Tuesday, February 21, 2012

Always Coming Home

      It's pre-moving day #3, and I am already worn out. Yesterday, after writing my blog in record time, I commenced with the final stages of packing. It is amazing how much stuff Spartacus and I have accumulated. First, I started with my side of the bedroom, emptying out the night stand drawers, sorting through old receipts, spent gift cards, makeup samples from magazines, and a dizzying collection of green Floyd Medical Center pens. I went through my closet, and was dismayed to find two boxes of I-couldn't-remember-what from our last move. Plowing through those, I discovered old photos of me and my parents, a travel jewelry box that I've been searching for since we moved here, a crashed Mac laptop, two old cell phones, a brand new cake plate and server, and assorted Victoria's Secret push-up strips and gel petals. The gel petals keep my nipples from showing in my favorite knit halter top, and over the last 10 months, I've had to resort to using the old standby, Band-Aids. After getting all that stuff sorted out, I proceeded to the dining area, where all of our artwork stood ready to be packaged. Packing sculptures, especially the delicate ones my father made from soap or wax, is an exercise in anal-retentiveness, and I almost considered calling an art store to see if there was someone who could help me. I ended up creating special boxes out of regular boxes for these pieces, wrapped in double or triple bubble wrap, and bolstered by styrofoam. The last time we moved, I wasn't as careful, and somehow, each piece survived intact. Today, I will be on a quest to find a large roll of brown postal paper in which to wrap the large paintings, including the 36x48 portrait of Nick, Rory, and their friends, Willie and Chad, that I still have to complete. Thank goodness I have a Honda Fit; the cargo space in that little car is incredible! I moved my entire kitchen in it in one fell swoop back in April; I anticipate it will serve me just as well this go-around.  I am desperately trying to avoid the last minute frenzy we experienced last time, where we randomly threw stuff into boxes while the movers were loading the truck. This move has been a bit more organized, mainly because I'm not working right now. Every box that Spartacus and I have packed is labelled with all of its contents, a "K" for kitchen or "D" for dining room, and any fragile items, like the sculptures, are in their own separate pile to be placed directly in my car.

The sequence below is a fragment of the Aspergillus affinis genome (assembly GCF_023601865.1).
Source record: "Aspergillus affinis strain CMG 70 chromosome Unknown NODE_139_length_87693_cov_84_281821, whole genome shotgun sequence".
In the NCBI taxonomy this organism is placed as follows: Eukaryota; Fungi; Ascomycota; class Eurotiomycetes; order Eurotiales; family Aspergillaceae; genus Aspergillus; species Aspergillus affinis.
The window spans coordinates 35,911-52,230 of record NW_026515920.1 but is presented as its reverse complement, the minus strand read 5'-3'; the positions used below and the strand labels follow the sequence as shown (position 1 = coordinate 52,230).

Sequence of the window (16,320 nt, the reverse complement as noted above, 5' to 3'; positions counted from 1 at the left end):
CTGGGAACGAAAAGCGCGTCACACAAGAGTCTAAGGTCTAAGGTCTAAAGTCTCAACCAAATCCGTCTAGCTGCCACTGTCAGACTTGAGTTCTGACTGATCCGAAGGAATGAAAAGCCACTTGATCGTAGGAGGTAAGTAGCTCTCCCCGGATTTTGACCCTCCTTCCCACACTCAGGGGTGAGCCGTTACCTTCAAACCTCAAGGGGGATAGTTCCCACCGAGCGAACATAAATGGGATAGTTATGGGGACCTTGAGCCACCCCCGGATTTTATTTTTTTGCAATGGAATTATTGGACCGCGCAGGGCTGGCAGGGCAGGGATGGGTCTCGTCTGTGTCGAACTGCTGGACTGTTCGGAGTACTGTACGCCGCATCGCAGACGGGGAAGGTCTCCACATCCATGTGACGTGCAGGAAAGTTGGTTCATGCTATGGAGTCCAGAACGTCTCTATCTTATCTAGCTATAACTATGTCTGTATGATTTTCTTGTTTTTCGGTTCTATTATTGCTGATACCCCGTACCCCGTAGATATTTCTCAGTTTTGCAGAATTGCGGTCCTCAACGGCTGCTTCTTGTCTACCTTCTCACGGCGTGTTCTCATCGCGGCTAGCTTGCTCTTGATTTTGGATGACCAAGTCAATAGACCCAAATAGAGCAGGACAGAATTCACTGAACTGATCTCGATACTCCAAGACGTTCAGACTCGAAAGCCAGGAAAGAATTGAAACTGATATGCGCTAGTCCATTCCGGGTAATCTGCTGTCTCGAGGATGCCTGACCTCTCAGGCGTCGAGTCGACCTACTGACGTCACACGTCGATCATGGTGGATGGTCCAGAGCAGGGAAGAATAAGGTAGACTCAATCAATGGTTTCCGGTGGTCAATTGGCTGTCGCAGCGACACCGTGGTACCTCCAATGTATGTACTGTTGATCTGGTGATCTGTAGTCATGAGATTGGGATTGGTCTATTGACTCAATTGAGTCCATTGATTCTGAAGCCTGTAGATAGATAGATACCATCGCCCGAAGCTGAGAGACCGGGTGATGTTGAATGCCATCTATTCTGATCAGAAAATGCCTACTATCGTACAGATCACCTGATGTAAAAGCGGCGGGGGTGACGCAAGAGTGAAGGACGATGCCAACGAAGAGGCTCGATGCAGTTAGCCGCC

Although we hired a moving company, we are still going to have to pack a 17 foot truck ourselves on Thursday night. Had we elected to pay the movers to pack and move everything, we'd have been looking at close to $10,000, and even if we packed everything ourselves and just had them move furniture, it still would have been around $4,000. Spartacus and I decided to move the furniture from the downstairs apartment, as well as all of the boxes we've packed by ourselves, bringing this move down to a manageable $1577.00. I am envisioning being completely finished with all the important packing by Thursday afternoon, so we can quickly load the truck. Good thing I've increased my upper body resistance training from using 8 lb to 10 lb dumbbells; I'm going to need all the strength I can possibly get! For a man of 50, Spartacus is freakishly strong, and is capable of lifting armchairs and other unwieldy objects, unassisted.
     Because our new place has a washer and dryer, we are leaving our old ones here, sold for $225 to our landlord. Hopefully, that will be a selling point for his next tenants. I bought them new when I purchased my house in Atlanta, back in October of 2005, along with a stainless steel GE Profile side-by-side custom refrigerator. The idiot that renovated the kitchen didn't allow adequate space for the refrigerator door to open all the way. In order to keep the refrigerator door from being dented by the pantry doorknob, you had to open that door first. Getting the refrigerator to fit in that cramped space was an even bigger challenge, requiring removal of the baseboard on the right hand side. One time, the water dispenser quit working, so I researched how to fix it myself. Our home warranty didn't cover the dispenser, and I figured it would be very expensive to have a service technician come out. I determined that it was a bad motherboard, and ordered a new one from Amazon.com. In order to replace the motherboard, we had to move the refrigerator from its enclosure to unplug it; while we had it out, I'd also be able to clean all the shelves and bins. It took 4 men and a couple of hours to maneuver the fridge from its tight quarters. After replacing the motherboard, the water dispenser still didn't work, so my son, Nick, got online with a FixYa guy, while the rest of us attempted to discern what else could be wrong. I got down on the floor, and noticed a badly corroded electrical wire coming from the very bottom of the freezer door. I spliced out the damaged section, reconnected the wires with an appropriately sized crimp, and voila, the problem was solved. Obviously, it wasn't the motherboard after all. My research had revealed that motherboards are prone to dysfunction, so it was nice to know we had a brand new one, with a back up tucked away, just in case.